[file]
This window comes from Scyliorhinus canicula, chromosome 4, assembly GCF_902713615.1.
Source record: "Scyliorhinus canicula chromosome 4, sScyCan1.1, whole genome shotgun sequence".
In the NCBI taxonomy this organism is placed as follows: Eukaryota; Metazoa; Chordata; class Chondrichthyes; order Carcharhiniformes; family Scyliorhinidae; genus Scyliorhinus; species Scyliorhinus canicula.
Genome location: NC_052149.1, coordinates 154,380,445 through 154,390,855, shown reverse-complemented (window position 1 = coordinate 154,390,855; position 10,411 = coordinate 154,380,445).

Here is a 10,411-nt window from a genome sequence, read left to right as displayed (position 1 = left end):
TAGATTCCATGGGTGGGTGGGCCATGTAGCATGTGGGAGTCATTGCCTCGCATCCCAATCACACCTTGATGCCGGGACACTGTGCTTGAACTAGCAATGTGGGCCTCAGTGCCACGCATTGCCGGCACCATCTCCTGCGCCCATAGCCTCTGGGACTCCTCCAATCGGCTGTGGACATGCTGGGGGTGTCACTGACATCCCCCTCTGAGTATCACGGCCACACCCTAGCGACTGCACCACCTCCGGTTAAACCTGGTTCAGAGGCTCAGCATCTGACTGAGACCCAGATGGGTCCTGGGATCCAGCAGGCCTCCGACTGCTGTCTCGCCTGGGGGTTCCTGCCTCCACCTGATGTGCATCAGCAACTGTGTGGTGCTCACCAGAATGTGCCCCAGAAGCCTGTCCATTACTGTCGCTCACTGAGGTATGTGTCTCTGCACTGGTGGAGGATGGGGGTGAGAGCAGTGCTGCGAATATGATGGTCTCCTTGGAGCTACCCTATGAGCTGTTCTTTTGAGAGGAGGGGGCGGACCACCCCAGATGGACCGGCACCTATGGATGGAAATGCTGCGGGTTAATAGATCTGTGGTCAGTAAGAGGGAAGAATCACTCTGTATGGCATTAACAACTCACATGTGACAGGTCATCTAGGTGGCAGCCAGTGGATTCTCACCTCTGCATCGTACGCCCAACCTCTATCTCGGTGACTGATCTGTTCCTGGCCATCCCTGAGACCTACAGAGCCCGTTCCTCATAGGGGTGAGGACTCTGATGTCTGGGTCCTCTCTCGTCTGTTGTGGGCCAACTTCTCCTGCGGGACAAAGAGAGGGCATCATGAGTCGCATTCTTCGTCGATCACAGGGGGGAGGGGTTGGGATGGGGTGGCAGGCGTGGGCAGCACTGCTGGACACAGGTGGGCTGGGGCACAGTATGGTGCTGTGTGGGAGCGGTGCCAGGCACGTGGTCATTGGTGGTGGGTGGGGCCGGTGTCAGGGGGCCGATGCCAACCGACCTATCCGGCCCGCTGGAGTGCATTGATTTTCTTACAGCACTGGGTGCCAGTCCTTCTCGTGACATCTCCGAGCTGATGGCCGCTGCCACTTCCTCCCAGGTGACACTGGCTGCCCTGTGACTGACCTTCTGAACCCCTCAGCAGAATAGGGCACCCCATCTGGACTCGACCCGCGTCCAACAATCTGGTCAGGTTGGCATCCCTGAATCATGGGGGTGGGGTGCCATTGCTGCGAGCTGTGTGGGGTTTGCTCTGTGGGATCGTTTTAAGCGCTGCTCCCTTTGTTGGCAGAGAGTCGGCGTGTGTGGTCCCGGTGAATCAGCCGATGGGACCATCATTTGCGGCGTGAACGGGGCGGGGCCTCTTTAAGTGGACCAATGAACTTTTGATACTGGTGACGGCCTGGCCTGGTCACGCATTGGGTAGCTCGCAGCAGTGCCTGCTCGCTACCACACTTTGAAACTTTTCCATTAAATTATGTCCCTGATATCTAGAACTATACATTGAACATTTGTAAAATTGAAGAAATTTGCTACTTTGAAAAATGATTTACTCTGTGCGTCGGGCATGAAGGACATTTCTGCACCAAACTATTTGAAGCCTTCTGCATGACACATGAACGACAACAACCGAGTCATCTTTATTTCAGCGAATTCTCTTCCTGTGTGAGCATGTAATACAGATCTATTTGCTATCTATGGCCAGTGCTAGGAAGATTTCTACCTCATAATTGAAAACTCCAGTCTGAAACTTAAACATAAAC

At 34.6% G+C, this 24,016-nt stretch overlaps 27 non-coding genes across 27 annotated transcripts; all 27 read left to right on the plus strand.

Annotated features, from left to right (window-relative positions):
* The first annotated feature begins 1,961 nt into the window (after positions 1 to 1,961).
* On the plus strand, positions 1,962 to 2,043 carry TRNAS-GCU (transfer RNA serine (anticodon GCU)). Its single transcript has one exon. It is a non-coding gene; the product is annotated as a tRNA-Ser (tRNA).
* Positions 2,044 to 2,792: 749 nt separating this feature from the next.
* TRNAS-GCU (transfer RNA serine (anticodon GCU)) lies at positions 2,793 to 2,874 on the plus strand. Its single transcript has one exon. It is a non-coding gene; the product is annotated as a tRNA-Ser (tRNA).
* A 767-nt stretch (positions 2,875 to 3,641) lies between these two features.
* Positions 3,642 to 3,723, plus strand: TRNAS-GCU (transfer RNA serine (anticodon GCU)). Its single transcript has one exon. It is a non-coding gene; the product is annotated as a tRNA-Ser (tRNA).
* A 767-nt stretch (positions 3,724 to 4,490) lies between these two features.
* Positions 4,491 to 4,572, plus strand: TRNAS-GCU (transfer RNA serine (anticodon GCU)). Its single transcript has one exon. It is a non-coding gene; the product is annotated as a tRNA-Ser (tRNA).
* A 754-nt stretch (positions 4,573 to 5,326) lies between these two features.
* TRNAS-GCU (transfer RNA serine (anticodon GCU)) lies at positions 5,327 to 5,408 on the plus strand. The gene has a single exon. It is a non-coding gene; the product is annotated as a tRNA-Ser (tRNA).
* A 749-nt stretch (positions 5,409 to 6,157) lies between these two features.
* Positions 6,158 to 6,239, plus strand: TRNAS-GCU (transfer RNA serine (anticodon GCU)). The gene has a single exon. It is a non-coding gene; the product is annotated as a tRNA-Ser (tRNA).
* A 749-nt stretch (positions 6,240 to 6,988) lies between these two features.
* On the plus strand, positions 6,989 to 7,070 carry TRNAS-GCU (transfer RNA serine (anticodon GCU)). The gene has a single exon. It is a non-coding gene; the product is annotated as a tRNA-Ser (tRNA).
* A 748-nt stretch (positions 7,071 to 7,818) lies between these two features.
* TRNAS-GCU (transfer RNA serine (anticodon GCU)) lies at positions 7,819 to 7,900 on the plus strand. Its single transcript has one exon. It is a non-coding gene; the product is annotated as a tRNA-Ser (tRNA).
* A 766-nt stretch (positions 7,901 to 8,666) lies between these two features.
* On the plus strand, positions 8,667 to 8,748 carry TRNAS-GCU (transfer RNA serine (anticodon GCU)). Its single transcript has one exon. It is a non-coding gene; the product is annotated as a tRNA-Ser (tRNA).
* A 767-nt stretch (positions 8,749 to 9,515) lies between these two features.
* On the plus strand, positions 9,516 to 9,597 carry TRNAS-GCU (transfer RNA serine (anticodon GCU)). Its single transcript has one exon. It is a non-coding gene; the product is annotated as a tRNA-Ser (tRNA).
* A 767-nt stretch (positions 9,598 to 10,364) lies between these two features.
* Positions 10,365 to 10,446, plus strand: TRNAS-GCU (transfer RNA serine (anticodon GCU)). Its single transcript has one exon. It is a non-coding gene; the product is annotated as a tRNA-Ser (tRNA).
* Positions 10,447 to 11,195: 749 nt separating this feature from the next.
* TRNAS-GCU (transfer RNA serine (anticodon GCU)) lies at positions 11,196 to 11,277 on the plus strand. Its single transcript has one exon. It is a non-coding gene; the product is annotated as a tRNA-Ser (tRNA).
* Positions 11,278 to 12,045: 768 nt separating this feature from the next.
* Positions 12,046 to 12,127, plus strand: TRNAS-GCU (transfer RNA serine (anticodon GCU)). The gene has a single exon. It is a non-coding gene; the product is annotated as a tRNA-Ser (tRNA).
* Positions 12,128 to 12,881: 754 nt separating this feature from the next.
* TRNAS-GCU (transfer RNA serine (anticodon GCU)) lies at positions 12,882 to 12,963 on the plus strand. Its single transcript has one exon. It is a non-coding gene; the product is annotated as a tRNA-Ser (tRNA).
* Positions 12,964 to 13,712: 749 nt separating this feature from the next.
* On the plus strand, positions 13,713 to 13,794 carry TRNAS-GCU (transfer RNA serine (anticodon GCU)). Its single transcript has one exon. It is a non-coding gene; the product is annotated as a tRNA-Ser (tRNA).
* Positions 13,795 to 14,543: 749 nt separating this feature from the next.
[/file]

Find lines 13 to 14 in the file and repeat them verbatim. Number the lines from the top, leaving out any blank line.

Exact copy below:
* A 767-nt stretch (positions 2,875 to 3,641) lies between these two features.
* Positions 3,642 to 3,723, plus strand: TRNAS-GCU (transfer RNA serine (anticodon GCU)). Its single transcript has one exon. It is a non-coding gene; the product is annotated as a tRNA-Ser (tRNA).